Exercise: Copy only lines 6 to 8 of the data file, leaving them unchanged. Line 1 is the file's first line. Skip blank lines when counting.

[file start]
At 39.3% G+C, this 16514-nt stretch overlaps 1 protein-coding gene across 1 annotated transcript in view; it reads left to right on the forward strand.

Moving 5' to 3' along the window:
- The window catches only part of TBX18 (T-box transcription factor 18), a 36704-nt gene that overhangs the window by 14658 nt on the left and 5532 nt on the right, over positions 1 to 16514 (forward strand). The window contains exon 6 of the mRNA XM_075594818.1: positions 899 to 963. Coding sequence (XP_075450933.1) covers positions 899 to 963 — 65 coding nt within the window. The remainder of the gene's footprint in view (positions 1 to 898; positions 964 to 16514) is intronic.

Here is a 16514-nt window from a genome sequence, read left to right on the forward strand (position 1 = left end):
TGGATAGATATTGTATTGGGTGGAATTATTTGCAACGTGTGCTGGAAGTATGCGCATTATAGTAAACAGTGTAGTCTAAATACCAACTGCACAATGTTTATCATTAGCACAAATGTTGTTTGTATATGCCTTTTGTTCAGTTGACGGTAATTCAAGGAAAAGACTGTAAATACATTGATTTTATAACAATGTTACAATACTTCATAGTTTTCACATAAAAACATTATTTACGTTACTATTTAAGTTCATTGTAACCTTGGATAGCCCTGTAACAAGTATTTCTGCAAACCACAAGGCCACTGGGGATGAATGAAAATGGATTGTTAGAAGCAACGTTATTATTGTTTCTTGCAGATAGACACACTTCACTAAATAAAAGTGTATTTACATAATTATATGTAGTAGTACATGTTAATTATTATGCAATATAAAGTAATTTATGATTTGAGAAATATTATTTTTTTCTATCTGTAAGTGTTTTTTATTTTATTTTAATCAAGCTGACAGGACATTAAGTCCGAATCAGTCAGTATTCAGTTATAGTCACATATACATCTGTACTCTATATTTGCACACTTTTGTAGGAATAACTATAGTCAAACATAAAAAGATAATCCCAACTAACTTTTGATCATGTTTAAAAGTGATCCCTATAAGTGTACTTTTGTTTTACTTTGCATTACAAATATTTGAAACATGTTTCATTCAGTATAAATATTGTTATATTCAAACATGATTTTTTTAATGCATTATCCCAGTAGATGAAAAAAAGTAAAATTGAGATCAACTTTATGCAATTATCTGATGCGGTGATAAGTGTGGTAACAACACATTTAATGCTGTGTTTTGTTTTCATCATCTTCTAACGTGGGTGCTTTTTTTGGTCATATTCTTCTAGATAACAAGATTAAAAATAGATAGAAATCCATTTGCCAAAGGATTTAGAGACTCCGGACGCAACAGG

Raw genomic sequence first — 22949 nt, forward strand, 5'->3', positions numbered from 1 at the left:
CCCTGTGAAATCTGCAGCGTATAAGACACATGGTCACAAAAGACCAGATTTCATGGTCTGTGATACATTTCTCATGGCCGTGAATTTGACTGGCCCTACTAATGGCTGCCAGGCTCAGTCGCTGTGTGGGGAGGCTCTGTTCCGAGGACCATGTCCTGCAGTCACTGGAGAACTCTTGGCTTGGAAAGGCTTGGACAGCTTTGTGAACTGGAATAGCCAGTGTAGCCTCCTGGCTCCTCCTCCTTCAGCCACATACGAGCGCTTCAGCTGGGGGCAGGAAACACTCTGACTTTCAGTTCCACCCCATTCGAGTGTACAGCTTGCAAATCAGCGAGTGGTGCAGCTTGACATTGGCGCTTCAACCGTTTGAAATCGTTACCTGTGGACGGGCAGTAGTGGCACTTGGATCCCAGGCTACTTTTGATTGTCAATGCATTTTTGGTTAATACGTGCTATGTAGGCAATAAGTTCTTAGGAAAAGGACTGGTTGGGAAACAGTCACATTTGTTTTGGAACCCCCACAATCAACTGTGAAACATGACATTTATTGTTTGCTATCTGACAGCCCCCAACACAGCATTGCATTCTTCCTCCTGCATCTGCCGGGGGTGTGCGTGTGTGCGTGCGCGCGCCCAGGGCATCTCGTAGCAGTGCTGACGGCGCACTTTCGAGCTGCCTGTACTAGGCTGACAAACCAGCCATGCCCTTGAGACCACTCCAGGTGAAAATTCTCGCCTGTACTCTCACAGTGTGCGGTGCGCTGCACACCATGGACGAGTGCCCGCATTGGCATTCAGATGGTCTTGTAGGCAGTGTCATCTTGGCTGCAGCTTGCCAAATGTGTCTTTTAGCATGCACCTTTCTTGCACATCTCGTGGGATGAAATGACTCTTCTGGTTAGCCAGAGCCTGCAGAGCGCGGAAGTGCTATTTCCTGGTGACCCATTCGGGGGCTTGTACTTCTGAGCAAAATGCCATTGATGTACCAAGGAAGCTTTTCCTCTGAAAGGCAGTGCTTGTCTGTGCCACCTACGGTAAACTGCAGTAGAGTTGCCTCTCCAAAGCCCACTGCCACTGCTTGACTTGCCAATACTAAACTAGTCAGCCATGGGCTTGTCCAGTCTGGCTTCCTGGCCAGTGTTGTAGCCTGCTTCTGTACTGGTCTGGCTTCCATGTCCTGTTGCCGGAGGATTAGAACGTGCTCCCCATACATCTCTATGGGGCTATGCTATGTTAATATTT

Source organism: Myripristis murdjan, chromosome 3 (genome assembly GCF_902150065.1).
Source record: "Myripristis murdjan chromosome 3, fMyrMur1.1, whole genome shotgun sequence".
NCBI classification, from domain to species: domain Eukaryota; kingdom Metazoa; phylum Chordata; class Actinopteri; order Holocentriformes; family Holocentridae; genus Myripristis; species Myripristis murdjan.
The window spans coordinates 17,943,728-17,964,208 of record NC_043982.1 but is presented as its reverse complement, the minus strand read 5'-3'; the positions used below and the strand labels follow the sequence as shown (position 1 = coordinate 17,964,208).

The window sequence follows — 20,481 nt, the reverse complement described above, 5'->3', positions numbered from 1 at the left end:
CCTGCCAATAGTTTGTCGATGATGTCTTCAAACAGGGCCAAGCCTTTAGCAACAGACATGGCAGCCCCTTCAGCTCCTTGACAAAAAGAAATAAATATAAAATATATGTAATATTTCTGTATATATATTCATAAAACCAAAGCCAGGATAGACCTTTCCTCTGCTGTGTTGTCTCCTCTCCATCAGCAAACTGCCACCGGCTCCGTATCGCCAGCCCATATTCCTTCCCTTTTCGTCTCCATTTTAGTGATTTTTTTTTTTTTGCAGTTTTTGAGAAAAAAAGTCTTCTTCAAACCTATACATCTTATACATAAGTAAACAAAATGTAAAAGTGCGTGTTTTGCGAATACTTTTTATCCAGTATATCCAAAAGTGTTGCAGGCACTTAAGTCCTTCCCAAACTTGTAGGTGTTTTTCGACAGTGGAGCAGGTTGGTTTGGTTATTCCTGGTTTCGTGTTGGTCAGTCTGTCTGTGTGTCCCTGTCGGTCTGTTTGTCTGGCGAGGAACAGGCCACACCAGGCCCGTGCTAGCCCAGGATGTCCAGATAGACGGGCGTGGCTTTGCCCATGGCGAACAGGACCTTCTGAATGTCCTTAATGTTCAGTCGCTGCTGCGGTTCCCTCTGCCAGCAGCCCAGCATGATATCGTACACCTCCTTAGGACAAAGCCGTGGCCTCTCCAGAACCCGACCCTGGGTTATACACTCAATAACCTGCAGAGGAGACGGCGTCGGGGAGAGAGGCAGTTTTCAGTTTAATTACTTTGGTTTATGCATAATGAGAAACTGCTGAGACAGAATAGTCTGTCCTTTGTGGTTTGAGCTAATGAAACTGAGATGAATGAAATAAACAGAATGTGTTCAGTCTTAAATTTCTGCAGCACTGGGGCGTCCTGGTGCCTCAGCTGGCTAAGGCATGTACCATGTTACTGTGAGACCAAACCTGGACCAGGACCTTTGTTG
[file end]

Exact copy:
Raw genomic sequence first — 22949 nt, forward strand, 5'->3', positions numbered from 1 at the left:
CCCTGTGAAATCTGCAGCGTATAAGACACATGGTCACAAAAGACCAGATTTCATGGTCTGTGATACATTTCTCATGGCCGTGAATTTGACTGGCCCTACTAATGGCTGCCAGGCTCAGTCGCTGTGTGGGGAGGCTCTGTTCCGAGGACCATGTCCTGCAGTCACTGGAGAACTCTTGGCTTGGAAAGGCTTGGACAGCTTTGTGAACTGGAATAGCCAGTGTAGCCTCCTGGCTCCTCCTCCTTCAGCCACATACGAGCGCTTCAGCTGGGGGCAGGAAACACTCTGACTTTCAGTTCCACCCCATTCGAGTGTACAGCTTGCAAATCAGCGAGTGGTGCAGCTTGACATTGGCGCTTCAACCGTTTGAAATCGTTACCTGTGGACGGGCAGTAGTGGCACTTGGATCCCAGGCTACTTTTGATTGTCAATGCATTTTTGGTTAATACGTGCTATGTAGGCAATAAGTTCTTAGGAAAAGGACTGGTTGGGAAACAGTCACATTTGTTTTGGAACCCCCACAATCAACTGTGAAACATGACATTTATTGTTTGCTATCTGACAGCCCCCAACACAGCATTGCATTCTTCCTCCTGCATCTGCCGGGGGTGTGCGTGTGTGCGTGCGCGCGCCCAGGGCATCTCGTAGCAGTGCTGACGGCGCACTTTCGAGCTGCCTGTACTAGGCTGACAAACCAGCCATGCCCTTGAGACCACTCCAGGTGAAAATTCTCGCCTGTACTCTCACAGTGTGCGGTGCGCTGCACACCATGGACGAGTGCCCGCATTGGCATTCAGATGGTCTTGTAGGCAGTGTCATCTTGGCTGCAGCTTGCCAAATGTGTCTTTTAGCATGCACCTTTCTTGCACATCTCGTGGGATGAAATGACTCTTCTGGTTAGCCAGAGCCTGCAGAGCGCGGAAGTGCTATTTCCTGGTGACCCATTCGGGGGCTTGTACTTCTGAGCAAAATGCCATTGATGTACCAAGGAAGCTTTTCCTCTGAAAGGCAGTGCTTGTCTGTGCCACCTACGGTAAACTGCAGTAGAGTTGCCTCTCCAAAGCCCACTGCCACTGCTTGACTTGCCAATACTAAACTAGTCAGCCATGGGCTTGTCCAGTCTGGCTTCCTGGCCAGTGTTGTAGCCTGCTTCTGTACTGGTCTGGCTTCCATGTCCTGTTGCCGGAGGATTAGAACGTGCTCCCCATACATCTCTATGGGGCTATGCTATGTTAATATTT

Source organism: Myripristis murdjan, chromosome 3 (genome assembly GCF_902150065.1).